* Perhaps you remember that a few months ago a memo was leaked that provided guidance to agents who put together the president’s daily intelligence briefing. In effect, it was the old KISS advice: “keep it simple, stupid.” The president preferred one-page memos with bulleted points, sans nuance. So it shouldn’t be surprising that is exactly what his so-called “tax plan” looked like.


* Steve Benen says it’s a joke…not a plan.

In fact, the document the White House released to reporters today is literally one sheet of paper, with roughly 500 words of text, printed on one side. For comparison purposes, note that the blog post you’re reading right now is longer than the president’s approach to tax policy.

No, seriously. The officials responsible for running the executive branch of a global superpower have had plenty of time to craft a half-way credible proposal, and they instead presented some bullet points that read like a wish-list from a president who can’t be bothered to think about policy details.

* In case you were wondering, the probe into whether or not the Trump administration collaborated with Russia to influence the 2016 continues. Apparently it just gained some gravitas.

The flagging U.S. probes into the Trump administration’s ties to the Kremlin are about to get an injection of fresh blood.

Senate Intelligence Committee Democrats have tapped April Doss, a former NSA lawyer, to join the committee’s investigation of Russia’s intervention in the U.S. election. Meanwhile, Rod Rosenstein, who was confirmed as deputy attorney general on Tuesday, will take the reins of the Justice Department’s sprawling probe into Trump’s Russia ties and Kremlin meddling.

The two veterans are poised to bring legal and intelligence heft to probes that have been hobbled by a shortage of technical expertise and a lack of political cover at the Justice Department.

* Carl Bernstein shared some interesting thoughts about where the investigation is heading.

* Minority Leader Pelosi is standing strong.

The White House is telling lawmakers that it will continue paying Affordable Care Act cost-sharing subsidies, potentially defusing a bruising conflict between Democrats and Trump administration officials that had sparked a new round of shutdown fears in Washington Wednesday.

Three sources said the administration was spreading the word across the Capitol that it would continue to provide payments to help millions of Americans to afford health insurance. It was not immediately clear how long the White House planned to keep the money flowing.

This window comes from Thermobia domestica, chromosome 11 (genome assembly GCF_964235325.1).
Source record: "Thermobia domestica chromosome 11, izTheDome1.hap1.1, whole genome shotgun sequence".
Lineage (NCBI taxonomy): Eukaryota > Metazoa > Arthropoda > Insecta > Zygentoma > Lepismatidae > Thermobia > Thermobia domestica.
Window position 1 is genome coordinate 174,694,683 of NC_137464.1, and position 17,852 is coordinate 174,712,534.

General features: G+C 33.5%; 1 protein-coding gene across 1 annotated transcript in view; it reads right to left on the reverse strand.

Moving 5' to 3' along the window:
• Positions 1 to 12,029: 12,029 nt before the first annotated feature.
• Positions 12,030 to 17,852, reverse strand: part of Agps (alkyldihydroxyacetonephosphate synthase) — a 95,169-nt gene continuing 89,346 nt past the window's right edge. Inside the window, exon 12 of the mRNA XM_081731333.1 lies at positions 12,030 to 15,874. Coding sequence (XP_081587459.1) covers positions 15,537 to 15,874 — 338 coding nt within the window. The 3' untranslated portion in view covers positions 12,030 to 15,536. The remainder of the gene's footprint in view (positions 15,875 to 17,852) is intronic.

On Tuesday evening, Nancy Pelosi and President Donald Trump’s budget director clashed in a phone call over the Obamacare subsidies threatening delicate bipartisan negotiations to fund the government, according to sources familiar with the matter. The solution to the row appears to be the status quo: Paying for the subsidies outside of the congressional spending process. That would give Trump some future leverage over Obamacare while allowing Democrats to say they’ve protected the law, if only temporarily.

The House minority leader told Office of Management and Budget Director Mick Mulvaney that she cannot support a spending bill that doesn’t include a commitment to continuing the subsidies for Americans with low incomes, according to a high-ranking Republican source briefed on the conversation.

In case that is unclear, here’s the summary. Initially Mulvaney said the administration would continue funding the subsidies if Democrats would agree to funding for the border wall. Pelosi basically responded by saying, “No!” Mulvaney backed off on the border wall funding. Then Pelosi set her terms: either fund the subsidies or we walk.

* Finally, lots of us have been talking about the fact that Trump is feeding the swamp rather than draining it. There’s actually a web site for that. It’s called, “Drain the Swamp: 101 ways Donald Trump Failed. Go take a look.

Nancy LeTourneau

Follow Nancy on Twitter @Smartypants60.